“This group is really close, having played together for the last four years and having been through a lot of games,” Robertson said. “We want to win this tournament. There wouldn’t be a better feeling than winning tomorrow. We understand in the postseason its win or go home so that’s in the back of our minds. We really enjoy playing with each other and we’re not ready for it to end.”

Howland admits recruiting mistakes

March, 3, 2010
3/03/10
5:57
PM ET
UCLA coach Ben Howland is opening up a little more about what's led to this year's 13-15 team. What's to blame? His recruiting, he says.

From an interview with Los Angeles Times columnist T.J. Simers:
"You can say I know failure because that's what it has been relative to our expectations here," he says. "It's no fun. I have sleepless nights wondering how the heck did we get here.

"But all of it starts right here with me. I'm in charge of making this program competitive year after year, but I did a poor job of evaluation of some of our recruits — from a talent, as well as a character standpoint."

As Howland talks, it sounds as if there is a lot more to be said about what is going on internally with this present group of Bruins.

It's an interesting choice of words because while Howland takes the blame, he does spread it around to his players when he starts talking about character.

Take the players who left for the NBA early -- Kevin Love, Russell Westbrook and Jrue Holiday -- out of the equation, and those who Howland was left to rely on during a rebuilding year clearly didn't resemble some of his tough-minded teams of the past.

His senior class is made up of role players from his Final Four teams: Michael Roll, James Keefe and Nikola Dragovic, who has twice been arrested and suspended during his career.

There's not a single junior on the roster since Chace Stanback transferred (and is now flourishing at UNLV).

Howland clashed with sophomore forward Drew Gordon, who transferred to New Mexico. Guard Jerime Anderson and 6-foot-10 center J'mison Morgan have disappointed while McDonald's All-American Malcolm Lee is out of place at point guard, a position of need when Holiday caught Howland somewhat off-guard by being a one-and-done.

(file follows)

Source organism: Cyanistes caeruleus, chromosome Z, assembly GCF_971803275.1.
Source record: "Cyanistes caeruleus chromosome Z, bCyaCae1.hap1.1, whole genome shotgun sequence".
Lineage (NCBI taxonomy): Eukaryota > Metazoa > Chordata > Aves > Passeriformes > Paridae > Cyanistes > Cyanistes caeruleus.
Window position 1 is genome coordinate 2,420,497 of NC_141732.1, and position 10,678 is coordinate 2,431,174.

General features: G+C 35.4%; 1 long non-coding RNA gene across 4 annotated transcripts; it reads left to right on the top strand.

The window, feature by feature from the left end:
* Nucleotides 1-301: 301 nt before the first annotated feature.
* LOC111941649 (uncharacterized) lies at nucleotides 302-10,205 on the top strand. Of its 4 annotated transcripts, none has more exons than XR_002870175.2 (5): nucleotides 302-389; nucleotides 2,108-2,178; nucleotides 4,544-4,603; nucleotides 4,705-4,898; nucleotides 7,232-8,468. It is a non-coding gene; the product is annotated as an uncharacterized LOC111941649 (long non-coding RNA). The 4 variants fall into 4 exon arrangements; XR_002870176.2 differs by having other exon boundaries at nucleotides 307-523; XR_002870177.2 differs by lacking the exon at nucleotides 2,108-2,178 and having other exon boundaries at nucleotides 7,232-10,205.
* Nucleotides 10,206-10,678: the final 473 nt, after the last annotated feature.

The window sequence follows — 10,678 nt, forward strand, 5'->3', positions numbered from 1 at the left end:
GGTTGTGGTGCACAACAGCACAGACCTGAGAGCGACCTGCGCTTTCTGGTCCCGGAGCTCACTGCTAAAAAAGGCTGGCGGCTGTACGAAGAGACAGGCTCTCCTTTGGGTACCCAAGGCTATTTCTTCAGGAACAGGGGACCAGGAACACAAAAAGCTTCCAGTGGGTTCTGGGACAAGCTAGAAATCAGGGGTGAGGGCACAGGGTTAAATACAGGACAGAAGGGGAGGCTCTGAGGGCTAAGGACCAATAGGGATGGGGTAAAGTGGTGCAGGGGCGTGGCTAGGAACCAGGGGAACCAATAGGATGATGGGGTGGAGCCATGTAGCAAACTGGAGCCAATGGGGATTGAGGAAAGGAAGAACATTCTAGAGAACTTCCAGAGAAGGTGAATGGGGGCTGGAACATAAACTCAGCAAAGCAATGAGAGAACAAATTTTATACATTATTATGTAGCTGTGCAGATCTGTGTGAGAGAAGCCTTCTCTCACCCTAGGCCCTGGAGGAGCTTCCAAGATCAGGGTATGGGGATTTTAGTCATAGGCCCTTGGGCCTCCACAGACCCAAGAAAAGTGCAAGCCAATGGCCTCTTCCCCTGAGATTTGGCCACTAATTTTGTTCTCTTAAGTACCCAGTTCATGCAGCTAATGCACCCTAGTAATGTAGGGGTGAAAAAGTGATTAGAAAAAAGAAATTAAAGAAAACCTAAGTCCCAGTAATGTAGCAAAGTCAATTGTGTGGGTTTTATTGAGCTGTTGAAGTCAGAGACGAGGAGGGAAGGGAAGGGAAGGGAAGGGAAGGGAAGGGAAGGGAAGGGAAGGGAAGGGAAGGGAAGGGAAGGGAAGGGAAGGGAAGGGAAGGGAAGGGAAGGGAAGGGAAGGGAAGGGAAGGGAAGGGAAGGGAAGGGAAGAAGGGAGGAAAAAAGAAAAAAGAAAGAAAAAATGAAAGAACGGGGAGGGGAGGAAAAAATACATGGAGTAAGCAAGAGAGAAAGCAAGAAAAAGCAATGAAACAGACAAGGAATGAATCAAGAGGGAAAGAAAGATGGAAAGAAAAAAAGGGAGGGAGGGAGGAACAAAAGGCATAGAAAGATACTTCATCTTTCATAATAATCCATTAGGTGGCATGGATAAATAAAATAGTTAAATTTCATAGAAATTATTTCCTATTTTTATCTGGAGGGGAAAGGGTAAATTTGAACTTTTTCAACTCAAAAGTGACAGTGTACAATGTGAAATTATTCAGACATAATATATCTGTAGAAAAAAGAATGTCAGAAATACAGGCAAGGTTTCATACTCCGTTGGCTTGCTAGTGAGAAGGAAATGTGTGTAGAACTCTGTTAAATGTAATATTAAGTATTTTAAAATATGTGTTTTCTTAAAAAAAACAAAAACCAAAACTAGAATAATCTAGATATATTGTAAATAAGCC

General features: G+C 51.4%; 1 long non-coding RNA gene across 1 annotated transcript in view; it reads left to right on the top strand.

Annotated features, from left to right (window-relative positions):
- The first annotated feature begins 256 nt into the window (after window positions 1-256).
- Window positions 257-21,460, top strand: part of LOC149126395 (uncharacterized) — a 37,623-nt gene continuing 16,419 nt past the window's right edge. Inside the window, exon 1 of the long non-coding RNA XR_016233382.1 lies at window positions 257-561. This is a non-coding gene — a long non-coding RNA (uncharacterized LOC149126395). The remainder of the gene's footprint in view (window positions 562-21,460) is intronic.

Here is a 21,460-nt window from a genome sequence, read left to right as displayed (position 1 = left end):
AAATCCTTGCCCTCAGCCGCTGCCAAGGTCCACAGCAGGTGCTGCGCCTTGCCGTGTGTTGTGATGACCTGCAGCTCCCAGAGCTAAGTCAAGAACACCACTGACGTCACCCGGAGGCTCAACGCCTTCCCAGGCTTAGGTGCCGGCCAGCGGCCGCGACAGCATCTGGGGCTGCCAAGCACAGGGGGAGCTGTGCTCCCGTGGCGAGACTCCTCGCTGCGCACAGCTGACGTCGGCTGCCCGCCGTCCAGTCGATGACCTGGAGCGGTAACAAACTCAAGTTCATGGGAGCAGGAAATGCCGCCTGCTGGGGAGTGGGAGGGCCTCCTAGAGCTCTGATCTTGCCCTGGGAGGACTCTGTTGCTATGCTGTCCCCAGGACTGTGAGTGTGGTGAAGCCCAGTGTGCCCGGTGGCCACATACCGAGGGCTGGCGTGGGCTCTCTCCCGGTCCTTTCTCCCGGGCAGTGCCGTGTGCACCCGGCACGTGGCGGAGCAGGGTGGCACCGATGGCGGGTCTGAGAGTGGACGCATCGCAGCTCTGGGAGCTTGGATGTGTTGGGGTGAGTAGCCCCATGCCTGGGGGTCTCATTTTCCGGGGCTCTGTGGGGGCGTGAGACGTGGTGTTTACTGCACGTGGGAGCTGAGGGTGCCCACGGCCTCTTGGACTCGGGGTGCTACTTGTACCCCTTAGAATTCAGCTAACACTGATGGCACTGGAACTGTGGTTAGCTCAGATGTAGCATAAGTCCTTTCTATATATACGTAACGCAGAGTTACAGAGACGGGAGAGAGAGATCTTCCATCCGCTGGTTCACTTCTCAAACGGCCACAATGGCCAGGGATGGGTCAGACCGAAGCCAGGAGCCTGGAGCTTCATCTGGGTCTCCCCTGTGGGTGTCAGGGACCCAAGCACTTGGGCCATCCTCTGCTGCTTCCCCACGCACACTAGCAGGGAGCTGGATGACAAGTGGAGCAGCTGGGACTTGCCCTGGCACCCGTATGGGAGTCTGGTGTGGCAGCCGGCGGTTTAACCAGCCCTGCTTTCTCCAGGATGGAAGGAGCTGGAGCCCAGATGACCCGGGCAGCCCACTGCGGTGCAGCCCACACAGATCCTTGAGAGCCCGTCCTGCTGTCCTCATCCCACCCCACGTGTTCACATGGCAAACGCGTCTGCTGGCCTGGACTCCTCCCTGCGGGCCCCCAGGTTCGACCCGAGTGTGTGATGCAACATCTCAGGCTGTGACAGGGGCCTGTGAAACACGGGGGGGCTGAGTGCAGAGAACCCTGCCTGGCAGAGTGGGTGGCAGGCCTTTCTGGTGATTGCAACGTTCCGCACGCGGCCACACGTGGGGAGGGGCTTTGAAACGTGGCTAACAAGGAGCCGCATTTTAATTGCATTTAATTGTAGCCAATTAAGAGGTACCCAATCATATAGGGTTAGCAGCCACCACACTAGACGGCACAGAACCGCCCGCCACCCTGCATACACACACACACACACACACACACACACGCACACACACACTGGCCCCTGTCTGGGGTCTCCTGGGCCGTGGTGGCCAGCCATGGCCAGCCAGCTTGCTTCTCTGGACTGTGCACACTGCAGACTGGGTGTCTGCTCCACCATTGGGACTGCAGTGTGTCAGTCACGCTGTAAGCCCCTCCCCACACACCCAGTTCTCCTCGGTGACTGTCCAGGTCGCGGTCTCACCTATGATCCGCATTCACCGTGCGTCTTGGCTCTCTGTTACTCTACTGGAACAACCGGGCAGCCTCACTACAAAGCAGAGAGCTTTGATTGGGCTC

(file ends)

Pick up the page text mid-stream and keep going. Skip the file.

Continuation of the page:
Freshmen forwards Tyler Honeycutt and Reeves Nelson have shown all-conference ability, but others in that class have struggled to get playing time.

It's a mix that has left the team lacking athleticism and Howland grudgingly utilizing a zone defense and deflecting questions about the NIT when his team is just struggling to reach .500.

There's still two more games and the Pac-10 tournament left, but Bruins are already looking to the future.

UPDATE: Morgan has been suspended for Thursday's Arizona game due to a violation of team rules.

UCLA wins, apocalypse upon us?

December, 31, 2009
12/31/09
7:35
PM ET
UCLA survived Arizona State with a 72-70 win at Pauley Pavilion in Thursday's first Pac-10 game of the season, and it featured some odd occurrences.
  • Ben Howland utilized a 2-3 zone defense extensively for the first time this season, and it seemed to key the Bruins' first-half run, with the Sun Devils eventually trailing by as many as 16 points. This from the same Howland who despises the zone so much that as a high school player, he demanded his coach stop using it. When Howland hinted that he was going to use zone, it was seen as a sign of his team's lack of athleticism. Now it's a weapon?
  • UCLA forward Nikola Dragovic had been shooting so poorly that even the lawyer handling his felony assault case last week quipped, "He has to start making some 3-point shots." He was making less than 22 percent of those coming into the game and responded in a big way, going 5-for-5 from beyond the arc in the first half on his way to tying a career-high with 23 points. As a team, UCLA shot 83.3 percent in the first half.
  • There was a bizarre game-ending sequence at both ends of the floor with UCLA leading by two. Dragovic whipped a behind-the-back pass to Reeves Nelson, and as he was about to close it out with a dunk, Arizona State's Jerren Shipp came up with the foul with 16.1 seconds left. Reeves missed both free throws and Shipp got a shot at a potential game-winning 3-pointer at the horn. But much-maligned Bruins guard Jerime Anderson partially blocked the shot to seal the win.

It's going to be 2010, not 2012, right? Just wanted to make sure.